If you are doing some light exercise for less than 30 minutes, you may not need a snack if you aren’t hungry. In this case, listen to your body - eat if you are hungry, but if you are not, don't feel like you need to eat something.

If you're a runner:

It is important to eat a high-carbohydrate snack within 30 minutes of finishing your workout. This helps replenish your glycogen stores, which is what your body uses for fuel during a workout. Adding some protein with this snack will also help muscle recovery, so you’ll feel great on your next run! A 4:1 ratio of carbs to protein is generally what works well for this post-run snack. Remember to correlate the size of your snack with the length of your workout and your hunger level. You will need something bigger for longer or faster runs, and something a little lighter is your run is less than an hour. Some good ideas that provide carbs and protein include chocolate milk, trail mix, or yogurt with granola. If you are eating a meal after your workout, try to keep the 4:1 ratio in mind as well - some good post-run meals are pasta with chicken and tomato sauce, meat or bean chili, or a sandwich with meat, cheese and veggies.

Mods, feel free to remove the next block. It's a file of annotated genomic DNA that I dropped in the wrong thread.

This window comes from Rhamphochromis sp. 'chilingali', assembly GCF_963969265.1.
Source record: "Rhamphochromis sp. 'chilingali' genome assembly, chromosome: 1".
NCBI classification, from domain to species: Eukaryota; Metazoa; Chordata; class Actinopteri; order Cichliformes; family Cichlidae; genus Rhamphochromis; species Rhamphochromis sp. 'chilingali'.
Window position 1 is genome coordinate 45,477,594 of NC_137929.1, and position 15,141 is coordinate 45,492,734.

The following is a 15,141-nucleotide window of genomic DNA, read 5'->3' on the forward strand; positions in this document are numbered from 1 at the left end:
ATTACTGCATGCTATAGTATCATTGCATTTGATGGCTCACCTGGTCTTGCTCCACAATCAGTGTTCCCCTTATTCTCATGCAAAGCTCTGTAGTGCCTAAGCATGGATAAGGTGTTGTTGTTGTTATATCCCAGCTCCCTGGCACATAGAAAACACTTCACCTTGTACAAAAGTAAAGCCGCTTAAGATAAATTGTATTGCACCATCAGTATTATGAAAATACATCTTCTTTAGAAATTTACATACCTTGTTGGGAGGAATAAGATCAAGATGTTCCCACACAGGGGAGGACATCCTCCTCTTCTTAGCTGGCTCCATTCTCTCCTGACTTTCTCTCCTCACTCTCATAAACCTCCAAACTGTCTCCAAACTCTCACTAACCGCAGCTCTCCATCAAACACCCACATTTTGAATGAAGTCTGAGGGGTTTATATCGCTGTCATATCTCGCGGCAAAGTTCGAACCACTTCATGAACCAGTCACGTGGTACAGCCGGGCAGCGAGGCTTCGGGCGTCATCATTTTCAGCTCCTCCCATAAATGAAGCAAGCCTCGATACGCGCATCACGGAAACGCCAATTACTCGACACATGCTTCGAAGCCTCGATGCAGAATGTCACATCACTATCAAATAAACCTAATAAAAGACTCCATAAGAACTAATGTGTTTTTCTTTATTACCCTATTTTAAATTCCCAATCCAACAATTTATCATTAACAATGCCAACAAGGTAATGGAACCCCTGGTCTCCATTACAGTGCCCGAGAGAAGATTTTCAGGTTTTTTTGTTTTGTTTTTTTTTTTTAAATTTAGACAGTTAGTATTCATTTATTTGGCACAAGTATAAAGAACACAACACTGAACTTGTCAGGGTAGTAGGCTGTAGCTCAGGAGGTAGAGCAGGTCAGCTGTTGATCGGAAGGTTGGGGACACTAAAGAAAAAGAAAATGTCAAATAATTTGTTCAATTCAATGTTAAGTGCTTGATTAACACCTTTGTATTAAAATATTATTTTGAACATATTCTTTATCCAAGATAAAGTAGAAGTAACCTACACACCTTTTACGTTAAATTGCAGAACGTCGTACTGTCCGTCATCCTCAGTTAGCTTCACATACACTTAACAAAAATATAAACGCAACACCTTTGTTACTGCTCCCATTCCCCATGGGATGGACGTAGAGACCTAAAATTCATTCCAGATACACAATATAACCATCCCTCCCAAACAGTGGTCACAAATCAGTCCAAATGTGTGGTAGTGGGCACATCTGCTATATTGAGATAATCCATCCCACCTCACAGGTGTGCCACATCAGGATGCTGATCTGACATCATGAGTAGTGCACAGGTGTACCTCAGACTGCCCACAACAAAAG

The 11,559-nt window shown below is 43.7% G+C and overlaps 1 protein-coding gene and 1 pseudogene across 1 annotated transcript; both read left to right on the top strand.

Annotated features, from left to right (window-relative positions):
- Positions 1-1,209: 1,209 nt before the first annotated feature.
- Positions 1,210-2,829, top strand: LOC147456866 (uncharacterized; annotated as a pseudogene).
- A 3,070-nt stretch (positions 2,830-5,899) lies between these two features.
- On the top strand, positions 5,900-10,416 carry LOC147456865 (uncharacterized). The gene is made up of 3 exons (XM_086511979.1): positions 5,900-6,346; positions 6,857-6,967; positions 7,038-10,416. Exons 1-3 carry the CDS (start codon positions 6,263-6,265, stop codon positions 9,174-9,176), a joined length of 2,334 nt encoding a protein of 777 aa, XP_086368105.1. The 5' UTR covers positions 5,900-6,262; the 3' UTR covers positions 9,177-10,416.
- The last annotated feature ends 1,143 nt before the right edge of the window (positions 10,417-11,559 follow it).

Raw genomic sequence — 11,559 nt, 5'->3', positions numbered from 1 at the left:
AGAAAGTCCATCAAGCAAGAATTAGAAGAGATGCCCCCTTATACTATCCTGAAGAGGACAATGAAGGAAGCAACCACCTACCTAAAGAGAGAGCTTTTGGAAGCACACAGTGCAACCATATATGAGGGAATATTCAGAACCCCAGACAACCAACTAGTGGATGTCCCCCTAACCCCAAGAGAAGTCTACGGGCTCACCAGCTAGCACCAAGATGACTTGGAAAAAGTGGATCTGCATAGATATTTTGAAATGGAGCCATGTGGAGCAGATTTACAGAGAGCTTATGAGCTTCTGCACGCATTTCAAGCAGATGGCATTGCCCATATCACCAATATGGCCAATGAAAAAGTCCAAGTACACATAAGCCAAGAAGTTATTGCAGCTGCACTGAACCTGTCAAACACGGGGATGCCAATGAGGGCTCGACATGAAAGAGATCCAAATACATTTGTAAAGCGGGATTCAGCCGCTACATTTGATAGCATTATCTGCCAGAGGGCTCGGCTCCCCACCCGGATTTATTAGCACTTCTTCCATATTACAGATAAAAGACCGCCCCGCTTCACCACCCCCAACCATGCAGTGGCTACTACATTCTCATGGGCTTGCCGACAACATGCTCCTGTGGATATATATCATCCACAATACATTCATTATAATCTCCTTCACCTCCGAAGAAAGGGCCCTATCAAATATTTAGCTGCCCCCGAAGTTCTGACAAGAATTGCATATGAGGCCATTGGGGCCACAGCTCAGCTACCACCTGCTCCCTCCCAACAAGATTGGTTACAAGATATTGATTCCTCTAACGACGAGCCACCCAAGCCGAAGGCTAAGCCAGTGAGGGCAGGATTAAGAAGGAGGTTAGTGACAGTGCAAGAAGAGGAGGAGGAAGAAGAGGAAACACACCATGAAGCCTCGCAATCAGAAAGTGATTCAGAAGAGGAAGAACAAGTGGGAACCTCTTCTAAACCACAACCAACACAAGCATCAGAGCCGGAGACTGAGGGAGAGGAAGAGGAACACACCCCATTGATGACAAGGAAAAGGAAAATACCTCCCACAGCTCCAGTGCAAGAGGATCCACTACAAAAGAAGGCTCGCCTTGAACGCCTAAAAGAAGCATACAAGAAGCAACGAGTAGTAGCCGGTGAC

If you are strength training:

Nickelodeon / Via giphy.com

After lifting weights, it is important to eat a meal or snack within an hour. Ideally, you want to eat some easy-to-digest carbohydrates along with a good portion of protein. This allows your body to use carbohydrates as fuel instead of breaking down your muscles, and also gives your muscles fuel to grow and get stronger. Weight lifters will want to eat a higher amount of protein compared to carbohydrates than runners - the protein to carbohydrate ratio of your post-work out snack should be 2:1 if you have been strength training. Some good examples would be a chicken breast with some rice, or a cup of Greek yogurt with some fruit.